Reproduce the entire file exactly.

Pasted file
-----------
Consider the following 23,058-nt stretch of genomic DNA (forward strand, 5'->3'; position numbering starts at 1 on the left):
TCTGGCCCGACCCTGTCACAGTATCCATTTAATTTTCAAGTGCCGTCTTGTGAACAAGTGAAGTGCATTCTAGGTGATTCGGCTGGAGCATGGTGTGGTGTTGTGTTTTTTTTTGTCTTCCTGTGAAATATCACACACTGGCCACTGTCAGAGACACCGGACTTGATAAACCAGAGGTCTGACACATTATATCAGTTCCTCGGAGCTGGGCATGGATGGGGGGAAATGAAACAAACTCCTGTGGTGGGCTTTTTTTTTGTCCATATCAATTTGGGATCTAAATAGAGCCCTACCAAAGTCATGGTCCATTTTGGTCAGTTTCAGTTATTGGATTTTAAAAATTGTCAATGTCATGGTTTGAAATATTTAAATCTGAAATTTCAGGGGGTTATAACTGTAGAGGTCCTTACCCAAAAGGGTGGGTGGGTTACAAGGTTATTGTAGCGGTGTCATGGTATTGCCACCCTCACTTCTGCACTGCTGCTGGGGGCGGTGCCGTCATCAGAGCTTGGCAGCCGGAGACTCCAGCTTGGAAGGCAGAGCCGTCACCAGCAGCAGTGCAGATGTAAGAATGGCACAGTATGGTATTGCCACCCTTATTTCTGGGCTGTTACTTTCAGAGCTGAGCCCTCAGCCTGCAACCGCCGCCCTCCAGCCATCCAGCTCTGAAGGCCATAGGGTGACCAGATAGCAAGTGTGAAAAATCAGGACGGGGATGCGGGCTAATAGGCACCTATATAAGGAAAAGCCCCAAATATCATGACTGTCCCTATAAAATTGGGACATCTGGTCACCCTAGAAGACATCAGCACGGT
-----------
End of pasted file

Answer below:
Consider the following 23,058-nt stretch of genomic DNA (forward strand, 5'->3'; position numbering starts at 1 on the left):
TCTGGCCCGACCCTGTCACAGTATCCATTTAATTTTCAAGTGCCGTCTTGTGAACAAGTGAAGTGCATTCTAGGTGATTCGGCTGGAGCATGGTGTGGTGTTGTGTTTTTTTTTGTCTTCCTGTGAAATATCACACACTGGCCACTGTCAGAGACACCGGACTTGATAAACCAGAGGTCTGACACATTATATCAGTTCCTCGGAGCTGGGCATGGATGGGGGGAAATGAAACAAACTCCTGTGGTGGGCTTTTTTTTTGTCCATATCAATTTGGGATCTAAATAGAGCCCTACCAAAGTCATGGTCCATTTTGGTCAGTTTCAGTTATTGGATTTTAAAAATTGTCAATGTCATGGTTTGAAATATTTAAATCTGAAATTTCAGGGGGTTATAACTGTAGAGGTCCTTACCCAAAAGGGTGGGTGGGTTACAAGGTTATTGTAGCGGTGTCATGGTATTGCCACCCTCACTTCTGCACTGCTGCTGGGGGCGGTGCCGTCATCAGAGCTTGGCAGCCGGAGACTCCAGCTTGGAAGGCAGAGCCGTCACCAGCAGCAGTGCAGATGTAAGAATGGCACAGTATGGTATTGCCACCCTTATTTCTGGGCTGTTACTTTCAGAGCTGAGCCCTCAGCCTGCAACCGCCGCCCTCCAGCCATCCAGCTCTGAAGGCCATAGGGTGACCAGATAGCAAGTGTGAAAAATCAGGACGGGGATGCGGGCTAATAGGCACCTATATAAGGAAAAGCCCCAAATATCATGACTGTCCCTATAAAATTGGGACATCTGGTCACCCTAGAAGACATCAGCACGGT